(With apologies to the creators of Rumpole of the Bailey, the old BBC TV series about the feisty but aging barrister who feared nothing – except his wife, Hilda, often referred to by Horace Rumpole as "she who must be obeyed…")
Jim Smith (whose Get Better Sound is making more sense to me all the time) speaks of the need to take WAF (Wife Acceptance Factor) into account.
UPDATE: I just discovered Chris' great post and must-read comment thread at http://www.computeraudiophile.com/content/Get-Better-Sound-Without-Spending-Fortune.
We abruptly, or it seemed so, became empty-nesters this fall when my son transferred to our state's institute of technology to continue his software engineering coursework, while my daughter started at a small (but shockingly expensive) private college to take up English and languages and creative writing and playing her clarinet and alto sax in the concert band, and maybe the jazz band.
I mostly sat around in a dazed state, but my wife immediately proceeded to go way beyond a mere rearranging of furniture, starting to reconfigure the entirety of Chez Curmudgeon, inside and out. Mostly downsizing, gathering vast quantities of Stuff in anticipation of trips to local charities or the dump. Each day as I returned home from work, I would find something new and unfamiliar presenting itself. One of the changes underway had to do with my listening area and those vintage (admittedly inappropriate to that space) Polk Audio towers that required two strong people to budge them. The upshot was a "compromise" whereby my "toys" were consigned to the raw basement next to my tiny home office and my array of servers and a photography work area. Nice acoustic environment – a furnace that could crank up without warning, laundry facilities at one end, gurgling plumbing overhead, and so on. And the rest of the house became her domain, where she carved out her yoga studio, two utterly charming library/reading spaces with respective window light and skylight, a TV viewing area and a kitchen extension on the main floor, while transforming the second floor kids' ex-bedrooms into guest spaces.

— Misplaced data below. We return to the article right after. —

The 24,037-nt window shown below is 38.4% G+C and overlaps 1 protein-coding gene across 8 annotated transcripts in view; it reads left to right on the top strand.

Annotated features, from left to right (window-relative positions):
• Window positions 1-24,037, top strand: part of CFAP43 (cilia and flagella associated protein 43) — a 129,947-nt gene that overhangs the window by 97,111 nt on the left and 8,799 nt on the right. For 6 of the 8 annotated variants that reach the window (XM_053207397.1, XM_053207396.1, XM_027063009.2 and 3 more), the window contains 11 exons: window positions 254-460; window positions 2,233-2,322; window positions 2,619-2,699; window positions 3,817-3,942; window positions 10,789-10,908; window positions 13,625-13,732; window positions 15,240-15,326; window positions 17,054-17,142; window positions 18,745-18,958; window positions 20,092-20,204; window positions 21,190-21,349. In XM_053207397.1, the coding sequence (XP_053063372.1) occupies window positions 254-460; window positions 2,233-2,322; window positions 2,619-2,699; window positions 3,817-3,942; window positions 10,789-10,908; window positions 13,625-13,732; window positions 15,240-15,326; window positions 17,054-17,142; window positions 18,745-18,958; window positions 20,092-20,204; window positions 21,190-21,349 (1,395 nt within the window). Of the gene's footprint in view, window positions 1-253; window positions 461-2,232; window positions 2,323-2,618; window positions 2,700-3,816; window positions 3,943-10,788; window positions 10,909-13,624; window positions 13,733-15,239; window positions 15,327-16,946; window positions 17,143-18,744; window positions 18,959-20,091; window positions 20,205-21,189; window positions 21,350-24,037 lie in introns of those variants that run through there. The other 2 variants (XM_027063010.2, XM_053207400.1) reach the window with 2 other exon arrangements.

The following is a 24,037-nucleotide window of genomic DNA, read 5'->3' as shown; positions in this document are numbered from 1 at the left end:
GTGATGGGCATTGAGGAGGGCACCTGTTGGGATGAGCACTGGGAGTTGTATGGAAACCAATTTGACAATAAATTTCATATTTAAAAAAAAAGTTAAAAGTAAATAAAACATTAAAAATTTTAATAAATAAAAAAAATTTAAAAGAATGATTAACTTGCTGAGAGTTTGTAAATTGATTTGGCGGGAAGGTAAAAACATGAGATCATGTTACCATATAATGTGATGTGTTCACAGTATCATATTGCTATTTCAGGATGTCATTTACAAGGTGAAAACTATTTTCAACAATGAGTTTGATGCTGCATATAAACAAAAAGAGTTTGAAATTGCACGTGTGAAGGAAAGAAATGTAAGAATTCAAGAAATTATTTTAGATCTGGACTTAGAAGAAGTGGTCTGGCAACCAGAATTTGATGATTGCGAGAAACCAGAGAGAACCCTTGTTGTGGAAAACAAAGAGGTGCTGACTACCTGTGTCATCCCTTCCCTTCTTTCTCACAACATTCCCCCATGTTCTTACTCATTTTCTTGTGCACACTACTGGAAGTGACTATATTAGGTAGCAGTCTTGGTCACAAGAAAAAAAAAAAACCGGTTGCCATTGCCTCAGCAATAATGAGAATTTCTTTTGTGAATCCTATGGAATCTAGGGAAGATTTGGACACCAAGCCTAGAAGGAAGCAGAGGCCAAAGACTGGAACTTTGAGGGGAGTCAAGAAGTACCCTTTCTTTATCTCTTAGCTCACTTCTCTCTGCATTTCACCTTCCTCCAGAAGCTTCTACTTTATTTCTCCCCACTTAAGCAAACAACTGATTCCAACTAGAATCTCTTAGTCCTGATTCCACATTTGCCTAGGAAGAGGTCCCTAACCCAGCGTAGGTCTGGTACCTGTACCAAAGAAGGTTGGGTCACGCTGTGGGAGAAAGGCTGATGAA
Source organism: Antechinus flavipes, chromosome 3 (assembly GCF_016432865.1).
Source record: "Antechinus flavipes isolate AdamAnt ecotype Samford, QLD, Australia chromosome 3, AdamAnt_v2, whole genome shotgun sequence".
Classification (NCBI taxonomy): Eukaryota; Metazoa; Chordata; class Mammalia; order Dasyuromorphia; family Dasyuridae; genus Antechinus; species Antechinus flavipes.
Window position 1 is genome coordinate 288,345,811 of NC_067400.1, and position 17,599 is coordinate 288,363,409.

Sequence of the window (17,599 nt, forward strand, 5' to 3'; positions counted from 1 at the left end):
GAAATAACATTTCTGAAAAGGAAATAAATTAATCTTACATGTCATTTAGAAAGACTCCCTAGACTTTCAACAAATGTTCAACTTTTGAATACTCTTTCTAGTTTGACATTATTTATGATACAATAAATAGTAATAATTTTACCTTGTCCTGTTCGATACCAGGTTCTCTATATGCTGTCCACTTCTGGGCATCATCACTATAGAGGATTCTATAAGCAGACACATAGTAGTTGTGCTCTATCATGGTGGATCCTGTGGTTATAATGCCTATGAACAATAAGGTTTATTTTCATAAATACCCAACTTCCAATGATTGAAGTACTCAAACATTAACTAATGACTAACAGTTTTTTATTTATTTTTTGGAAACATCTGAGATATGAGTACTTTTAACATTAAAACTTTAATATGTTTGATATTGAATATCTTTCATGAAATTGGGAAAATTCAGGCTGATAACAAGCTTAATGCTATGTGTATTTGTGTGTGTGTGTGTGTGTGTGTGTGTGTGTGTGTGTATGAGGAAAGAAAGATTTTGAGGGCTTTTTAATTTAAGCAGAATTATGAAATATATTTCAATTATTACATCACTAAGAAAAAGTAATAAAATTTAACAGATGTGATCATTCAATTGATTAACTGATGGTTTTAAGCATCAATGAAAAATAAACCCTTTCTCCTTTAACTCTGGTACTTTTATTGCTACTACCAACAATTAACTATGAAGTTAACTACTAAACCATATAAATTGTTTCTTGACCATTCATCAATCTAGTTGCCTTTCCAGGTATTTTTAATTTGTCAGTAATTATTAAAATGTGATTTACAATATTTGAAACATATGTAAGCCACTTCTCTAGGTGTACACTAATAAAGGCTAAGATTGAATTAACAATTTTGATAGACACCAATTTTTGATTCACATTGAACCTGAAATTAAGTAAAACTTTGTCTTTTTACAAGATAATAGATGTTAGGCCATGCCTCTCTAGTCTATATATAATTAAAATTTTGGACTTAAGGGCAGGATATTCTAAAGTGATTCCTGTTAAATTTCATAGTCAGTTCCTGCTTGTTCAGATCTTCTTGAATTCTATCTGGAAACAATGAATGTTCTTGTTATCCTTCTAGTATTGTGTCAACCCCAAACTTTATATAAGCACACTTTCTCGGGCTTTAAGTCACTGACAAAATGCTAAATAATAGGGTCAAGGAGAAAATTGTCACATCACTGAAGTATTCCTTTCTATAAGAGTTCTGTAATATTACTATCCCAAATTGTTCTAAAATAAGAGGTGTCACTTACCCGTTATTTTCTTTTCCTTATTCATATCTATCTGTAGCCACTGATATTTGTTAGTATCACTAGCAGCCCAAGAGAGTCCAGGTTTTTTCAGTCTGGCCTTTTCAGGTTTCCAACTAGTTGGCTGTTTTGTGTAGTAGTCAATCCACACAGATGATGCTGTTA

Having learned years ago to pick your battles and not go to war at the drop of a hat, I engaged her help and suggestions in arranging the basement. As luck would have it, her newish Windows 7 laptop had to be returned for some warranty work, and in its absence, I dusted off an old XP desktop and equipped it with Skype and some of her favorite software for her interim use, plopping it on my photo work table. Then I started poking around in my old vinyl LP collection, and she joined me in exploring a few hundred vintage LPs that recently came into my possession (another story for another post).
(Somewhat surreptitiously – wives take notice of big new standalone machines, but little devices that you install inside existing computers can come in under the radar – I had bolted up my circa 1974 turntable via a USB phone preamp and installed an ASUS Sonar Essence PCIx card in my home office Windows 7 "work" machine – and had been listening all along to some of the vinyl through headphones while coding or dealing with financial transactions or prepping some Photoshop images. More about this, too, later.)
So I invited her to listen with me to some of the old courtship-era vinyl, like Brian Eno's Music for Airports or The Specials or Madness or Talking Head's Fear of Music or Mozart and Puccini opera, and she was taken back in time. Sure enough, my dearest soon suggested that we did indeed need to refashion the ex-listening area into something that we could both enjoy, perhaps even resurrecting the vintage vinyl.
That breakthrough has led to this present moment, where we find ourselves, mostly harmoniously, getting a basic scenario together in a fairly small space upstairs where some modest equipment – a new entry-level NAD, a new set of PSBs, a repurposed iMac , that 30-something-years-old turntable and a few odds and ends -- can live. For the time being, I threw an old total bottom-feeder $30 WalMart Philips DVD/CD player into the mix. And at one point my wife literally stopped in her tracks, wondering if something she was hearing was new (it wasn't) because she had never heard it sound so good. And this was before I even got the speakers off the floor.
Mission accomplished; more to follow.